9. From that Blackburn forum thread, one of the issues is that Blackburn tried to take us on by fielding a two-man midfield. It is no surprise that they were overwhelmed, because it made our job so much easier. Mowbray is known for wanting to take the game to the opposition, so it seems he intended to blitz us, but there wasn't enough quality in the rest of the team to handle what we were doing to them. At times I have missed the good old days of the opening 20 minutes or so being an absolute whirlwind of attacking football, but Cocu's approach was justified on Sunday. We took about 10 minutes to deal with Blackburn's bluster and didn't look back for most of the rest of the match. Either we sat back on our two-goal lead, (which is rather Cocu, isn't it?), or Blackburn made a change (maybe going to a 3-man midfield), and it took us a while to get back on top. Whatever it was, it was brilliant to watch, and then experience watching the Rams fans floating out of the stadium on a cushion of euphoria!
  10. Methinks today justified Cocu's team selection for Thursday night against Manu. However when I saw the team selection I was thinking two up front (I wish) with Chris Martin to set the chances up and Martin Waghorn to nearly score them. Actually I wasn't far out, but it is actually not difficult! Shame really, because Waggy played really well apart from his shooting. And yes, it was a penalty in the first half - the defender put his leg right across Waggy as he went through, but sadly our man tried to stay on his feet. The ref started out thinking that we were playing Manchester United again, because he was giving them everything for nothing, but quickly realised that the team playing more like Man u had got white shirts on, and settled down, although he did come up with some bizarre decision in the second half. But overall, not too bad! We took about 10 minutes to get going, although we often do, almost as though having yet another different team selection means we have to take a few moments to find out who is playing and where they all are. We then set about controlling the match for the rest of the half. An absolute stonker from Sibley set the scene, and it is terrific to find out that he has supported the Rams all his life. Way to go Louie! The second made Blackburn look finished for the rest of the half. Knight took a while to get going, but then was back to his best, and Bird only seemed to make mistakes when he got played into trouble with poor passes. I have known Sibley has what it takes for some time now, sometimes you only have to see a player once to know that there is something special - George Thorne's debut against the Red Dogs being a case in point. The young lads are astounding, with all of them looking like they could cut it in the Premier League, and maybe some international level talent is in there as well. We are well blessed. I don't know whether we back off a little for the second half, in true Cocu style, or whether Mowbray gave his team a rocket and change things around a bit but Blackburn had much more of the game in the second half, so we had to hold tight and see the pressure out for a while, but even so, the visitors didn't threaten that much. The third goal finished the game off, and the penalty was because simply because Blackburn couldn't live with us the way we were playing. A special mention to Chris Martin. Not only two goals, but superb hold-up and link-up play. Normally it comes in bursts with a time in between for a breather, but today he ran his socks off and was playing his little lay-offs constantly all match long. What a privilege to have him back at Pride Park. The future is really exciting. Who'd have though it? Certainly not me. After getting Franked in the summer all I wanted was for us to be mid-table by the end of the season. Cocu is doing s great job, although that wasn't too apparent at times up till Christmas. But Mel Morris has pulled off a master stroke, well two, actually. Firstly managing to land Philip Cocu, but secondly getting Wayne Rooney to join us, because Cocu has benefitted enormously from having someone who can take his ides out onto the pitch, and talk and coach the players into where to be and what to do. And even in his absence, his influence is very clear. We have just turned in our best performance of the season while Wayne is out injured, and it seemed like we didn't need him! What's not to like?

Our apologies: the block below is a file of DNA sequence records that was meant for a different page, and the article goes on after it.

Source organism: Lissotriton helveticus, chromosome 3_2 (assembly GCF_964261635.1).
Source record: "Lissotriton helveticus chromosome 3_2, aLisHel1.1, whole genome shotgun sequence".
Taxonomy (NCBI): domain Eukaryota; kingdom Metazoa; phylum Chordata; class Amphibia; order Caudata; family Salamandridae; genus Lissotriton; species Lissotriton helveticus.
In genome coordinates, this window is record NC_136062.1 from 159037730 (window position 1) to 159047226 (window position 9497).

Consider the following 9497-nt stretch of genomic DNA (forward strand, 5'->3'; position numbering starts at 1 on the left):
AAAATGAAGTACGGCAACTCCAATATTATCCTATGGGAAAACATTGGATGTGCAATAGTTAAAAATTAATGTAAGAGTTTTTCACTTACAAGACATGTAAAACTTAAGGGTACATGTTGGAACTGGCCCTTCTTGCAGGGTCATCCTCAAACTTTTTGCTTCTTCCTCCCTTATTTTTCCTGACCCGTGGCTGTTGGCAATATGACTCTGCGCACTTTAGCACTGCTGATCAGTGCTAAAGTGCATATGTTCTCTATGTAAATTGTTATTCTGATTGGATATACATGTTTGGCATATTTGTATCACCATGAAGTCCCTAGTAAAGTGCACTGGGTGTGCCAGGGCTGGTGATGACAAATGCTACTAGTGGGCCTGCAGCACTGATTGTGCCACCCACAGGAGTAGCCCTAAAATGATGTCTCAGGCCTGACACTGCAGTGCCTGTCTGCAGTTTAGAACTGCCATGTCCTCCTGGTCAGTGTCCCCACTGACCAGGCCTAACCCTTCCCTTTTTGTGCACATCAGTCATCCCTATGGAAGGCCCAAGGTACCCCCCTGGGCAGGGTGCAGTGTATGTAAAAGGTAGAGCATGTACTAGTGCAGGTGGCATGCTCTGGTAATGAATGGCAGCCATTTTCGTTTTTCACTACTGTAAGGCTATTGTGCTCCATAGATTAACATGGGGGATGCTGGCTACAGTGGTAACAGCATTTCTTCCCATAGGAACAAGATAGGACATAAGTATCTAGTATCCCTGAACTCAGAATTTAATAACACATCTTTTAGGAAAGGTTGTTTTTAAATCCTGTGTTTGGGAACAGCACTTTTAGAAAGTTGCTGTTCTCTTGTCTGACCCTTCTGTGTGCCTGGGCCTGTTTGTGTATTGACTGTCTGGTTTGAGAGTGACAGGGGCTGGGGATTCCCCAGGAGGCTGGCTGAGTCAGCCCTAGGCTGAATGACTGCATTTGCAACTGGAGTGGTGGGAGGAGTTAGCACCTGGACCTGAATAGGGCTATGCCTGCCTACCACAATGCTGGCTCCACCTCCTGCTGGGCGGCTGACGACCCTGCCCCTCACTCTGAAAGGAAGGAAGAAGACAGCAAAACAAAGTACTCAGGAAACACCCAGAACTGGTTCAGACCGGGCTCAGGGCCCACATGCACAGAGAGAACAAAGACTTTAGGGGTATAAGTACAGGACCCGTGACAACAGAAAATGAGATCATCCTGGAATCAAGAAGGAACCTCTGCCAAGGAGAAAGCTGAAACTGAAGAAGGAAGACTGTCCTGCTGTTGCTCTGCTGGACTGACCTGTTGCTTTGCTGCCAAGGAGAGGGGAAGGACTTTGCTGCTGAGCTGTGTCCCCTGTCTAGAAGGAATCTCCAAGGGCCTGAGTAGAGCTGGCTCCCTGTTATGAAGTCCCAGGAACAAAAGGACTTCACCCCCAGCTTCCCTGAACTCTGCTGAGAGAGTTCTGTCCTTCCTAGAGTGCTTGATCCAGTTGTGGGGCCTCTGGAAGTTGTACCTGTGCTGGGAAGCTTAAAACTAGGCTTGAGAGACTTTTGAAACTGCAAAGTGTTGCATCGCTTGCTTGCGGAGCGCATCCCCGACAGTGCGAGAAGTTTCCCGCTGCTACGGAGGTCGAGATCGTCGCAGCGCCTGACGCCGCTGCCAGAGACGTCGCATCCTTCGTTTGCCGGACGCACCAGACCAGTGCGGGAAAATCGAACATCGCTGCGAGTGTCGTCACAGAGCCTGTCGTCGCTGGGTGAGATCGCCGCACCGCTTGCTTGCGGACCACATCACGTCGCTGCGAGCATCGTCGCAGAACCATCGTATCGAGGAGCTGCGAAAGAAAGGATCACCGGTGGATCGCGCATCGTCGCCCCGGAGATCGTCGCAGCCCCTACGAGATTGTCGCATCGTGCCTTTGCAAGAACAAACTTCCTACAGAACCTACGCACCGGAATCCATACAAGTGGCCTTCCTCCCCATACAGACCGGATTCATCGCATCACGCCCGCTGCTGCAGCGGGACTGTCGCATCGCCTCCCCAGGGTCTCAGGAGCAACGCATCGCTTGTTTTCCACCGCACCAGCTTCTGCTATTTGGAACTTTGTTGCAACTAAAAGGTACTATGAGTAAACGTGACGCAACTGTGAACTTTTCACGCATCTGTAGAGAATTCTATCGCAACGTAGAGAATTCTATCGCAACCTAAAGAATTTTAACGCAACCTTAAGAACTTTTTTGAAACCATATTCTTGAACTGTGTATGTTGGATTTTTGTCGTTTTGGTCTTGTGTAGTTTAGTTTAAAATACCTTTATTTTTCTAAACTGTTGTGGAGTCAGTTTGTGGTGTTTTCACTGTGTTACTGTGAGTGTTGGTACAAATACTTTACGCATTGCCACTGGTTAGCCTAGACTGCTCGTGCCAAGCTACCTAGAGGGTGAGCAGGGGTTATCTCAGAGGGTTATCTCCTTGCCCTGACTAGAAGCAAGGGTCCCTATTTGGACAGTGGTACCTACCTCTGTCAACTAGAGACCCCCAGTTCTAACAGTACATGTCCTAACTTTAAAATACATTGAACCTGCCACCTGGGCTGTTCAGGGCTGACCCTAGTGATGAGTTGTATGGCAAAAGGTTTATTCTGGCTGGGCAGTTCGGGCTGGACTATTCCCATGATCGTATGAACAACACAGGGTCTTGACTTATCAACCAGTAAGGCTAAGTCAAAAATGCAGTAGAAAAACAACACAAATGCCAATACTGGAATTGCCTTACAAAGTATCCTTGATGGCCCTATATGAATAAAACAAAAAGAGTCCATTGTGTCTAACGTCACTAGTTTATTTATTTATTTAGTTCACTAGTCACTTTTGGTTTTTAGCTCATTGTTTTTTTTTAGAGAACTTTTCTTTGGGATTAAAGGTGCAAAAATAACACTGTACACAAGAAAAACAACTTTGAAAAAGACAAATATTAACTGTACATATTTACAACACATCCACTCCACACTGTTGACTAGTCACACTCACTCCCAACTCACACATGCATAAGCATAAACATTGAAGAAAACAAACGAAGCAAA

11. Dack is a great footballer but a dirty little so-and-so. It’s a no from me ‘cos I don’t dirty, nasty players at Derby.
  12. Yes. I saw the save from Rooney late on, but @was otherwise engaged@ for the earlier saves. I was only trying to surmise why such quality players could make so many glaring misses when even Waghorn would have managed to bundle one of them in!